DENVER (KDVR) — Work is set to begin after increased activity was noticed at an underground coal mine fire that’s been burning for more than 50 years near where the Marshall Fire started.

According to the Colorado Division of Reclamation, Mining and Safety, the Lewis Coal Mine Fire has shown increased activity since late 2021 when the Marshall Fire tore through parts of Superior, Louisville and unincorporated Boulder County.

Two sites have been identified for work: the Lewis site, which sits north of Marshall Road and east of Cherryvale Road, and the Marshall site, which is at the Marshall Mesa Trailhead.

According to DRMS, the fire is at risk of causing the Davidson Ditch, a water supply ditch, to collapse when it fills in the spring.

Jeff Graves, director of the Inactive Mine Reclamation Program for DRMS, said this is, “a proactive effort to reduce the potential for surface ignition as a result of the increased underground coal mine fire activity.”

Since the Marshall Fire, observers have reported more activity at the Lewis site “including increased surface subsidence, surface fracturing and cracking, and higher surface temperatures.”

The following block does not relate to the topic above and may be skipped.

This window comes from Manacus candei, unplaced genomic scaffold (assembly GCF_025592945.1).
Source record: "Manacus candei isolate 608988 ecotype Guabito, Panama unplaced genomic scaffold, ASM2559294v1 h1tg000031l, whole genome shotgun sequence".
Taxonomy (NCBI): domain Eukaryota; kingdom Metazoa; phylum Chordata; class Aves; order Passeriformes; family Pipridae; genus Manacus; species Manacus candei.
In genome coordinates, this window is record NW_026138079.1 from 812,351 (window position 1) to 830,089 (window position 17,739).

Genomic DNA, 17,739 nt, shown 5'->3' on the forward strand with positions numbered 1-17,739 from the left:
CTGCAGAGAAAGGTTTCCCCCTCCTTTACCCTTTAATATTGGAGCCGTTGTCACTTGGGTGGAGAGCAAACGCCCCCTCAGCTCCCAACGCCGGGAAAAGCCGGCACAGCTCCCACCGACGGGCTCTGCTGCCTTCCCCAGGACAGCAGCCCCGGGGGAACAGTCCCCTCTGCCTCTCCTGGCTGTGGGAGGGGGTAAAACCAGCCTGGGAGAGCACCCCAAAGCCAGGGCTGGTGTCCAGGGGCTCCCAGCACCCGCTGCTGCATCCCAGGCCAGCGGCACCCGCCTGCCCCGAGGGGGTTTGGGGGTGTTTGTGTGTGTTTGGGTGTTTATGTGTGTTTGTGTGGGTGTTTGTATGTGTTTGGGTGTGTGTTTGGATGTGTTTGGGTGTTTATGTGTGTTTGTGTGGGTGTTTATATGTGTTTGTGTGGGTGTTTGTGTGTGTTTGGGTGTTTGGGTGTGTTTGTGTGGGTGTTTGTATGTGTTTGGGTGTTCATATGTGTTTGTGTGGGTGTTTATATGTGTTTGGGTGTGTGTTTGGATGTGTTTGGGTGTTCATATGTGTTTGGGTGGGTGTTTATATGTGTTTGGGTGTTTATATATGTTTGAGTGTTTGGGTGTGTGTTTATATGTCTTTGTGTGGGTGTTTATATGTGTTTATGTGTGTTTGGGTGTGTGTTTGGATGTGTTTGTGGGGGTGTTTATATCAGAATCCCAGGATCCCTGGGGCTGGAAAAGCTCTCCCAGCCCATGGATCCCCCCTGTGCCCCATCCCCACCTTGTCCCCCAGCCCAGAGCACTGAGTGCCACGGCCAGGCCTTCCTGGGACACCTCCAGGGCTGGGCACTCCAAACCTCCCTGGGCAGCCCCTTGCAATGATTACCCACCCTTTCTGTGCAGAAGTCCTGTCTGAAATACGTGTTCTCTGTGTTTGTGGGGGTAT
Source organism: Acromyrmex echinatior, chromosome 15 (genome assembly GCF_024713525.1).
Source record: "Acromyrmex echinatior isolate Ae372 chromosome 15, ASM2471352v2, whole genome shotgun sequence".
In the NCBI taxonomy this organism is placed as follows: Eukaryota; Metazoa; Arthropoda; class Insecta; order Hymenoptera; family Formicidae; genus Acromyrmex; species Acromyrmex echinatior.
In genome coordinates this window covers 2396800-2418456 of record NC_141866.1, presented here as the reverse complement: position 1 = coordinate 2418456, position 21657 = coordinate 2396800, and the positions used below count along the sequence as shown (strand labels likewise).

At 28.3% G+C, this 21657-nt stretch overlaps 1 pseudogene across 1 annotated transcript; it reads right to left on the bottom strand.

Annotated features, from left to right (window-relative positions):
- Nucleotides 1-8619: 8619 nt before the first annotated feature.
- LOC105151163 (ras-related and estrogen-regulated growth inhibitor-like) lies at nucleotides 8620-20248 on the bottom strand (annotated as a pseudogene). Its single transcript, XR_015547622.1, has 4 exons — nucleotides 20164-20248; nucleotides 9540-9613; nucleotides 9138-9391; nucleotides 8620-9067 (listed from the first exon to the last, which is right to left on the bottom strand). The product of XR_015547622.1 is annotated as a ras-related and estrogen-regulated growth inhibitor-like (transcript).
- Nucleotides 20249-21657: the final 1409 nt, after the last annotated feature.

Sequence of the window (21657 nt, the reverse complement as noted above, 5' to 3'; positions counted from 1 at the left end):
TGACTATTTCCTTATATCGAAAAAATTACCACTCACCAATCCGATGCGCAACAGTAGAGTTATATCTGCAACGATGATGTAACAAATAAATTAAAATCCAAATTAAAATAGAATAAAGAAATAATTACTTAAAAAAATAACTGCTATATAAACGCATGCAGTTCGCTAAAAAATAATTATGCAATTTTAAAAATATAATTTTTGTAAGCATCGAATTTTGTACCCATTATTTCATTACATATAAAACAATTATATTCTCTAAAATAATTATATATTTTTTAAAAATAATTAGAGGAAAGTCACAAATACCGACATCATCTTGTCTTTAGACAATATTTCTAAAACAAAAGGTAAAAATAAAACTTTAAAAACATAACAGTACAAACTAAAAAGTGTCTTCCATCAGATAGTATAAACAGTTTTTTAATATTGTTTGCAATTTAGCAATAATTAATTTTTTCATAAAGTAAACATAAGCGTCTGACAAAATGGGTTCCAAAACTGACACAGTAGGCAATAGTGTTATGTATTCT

A report from DRMS said the rainy weather this year has added to the severity of these conditions.

Work at the Lewis site is set to begin in October and be completed by March 1, 2024. Work for the Marshall site is set to take place following that completion date.

The work will include excavation of the sites below the mine and the removal of burning or smoldering coal. That coal will then be mixed with rocks and soil and returned to where it came from.

An FAQ shared by the DRMS explains how the site will be monitored and what will be done in the event of strong winds or a red flag warning.

An online information session on the upcoming mitigation work at the Lewis and Marshall sites will take place on Aug. 28 at 5:30 p.m. on Zoom.

Investigators said the cause of the Marshall Fire was a combination of embers from an extinguished fire and a damaged Xcel power line, but there was speculation during the investigation that the underground fire may have contributed. Investigators said this was unlikely but could not be ruled out.

There are approximately 1,736 known abandoned coal mines in the state, according to the Colorado Underground Coal Mine Fires 2018 Inventory Report.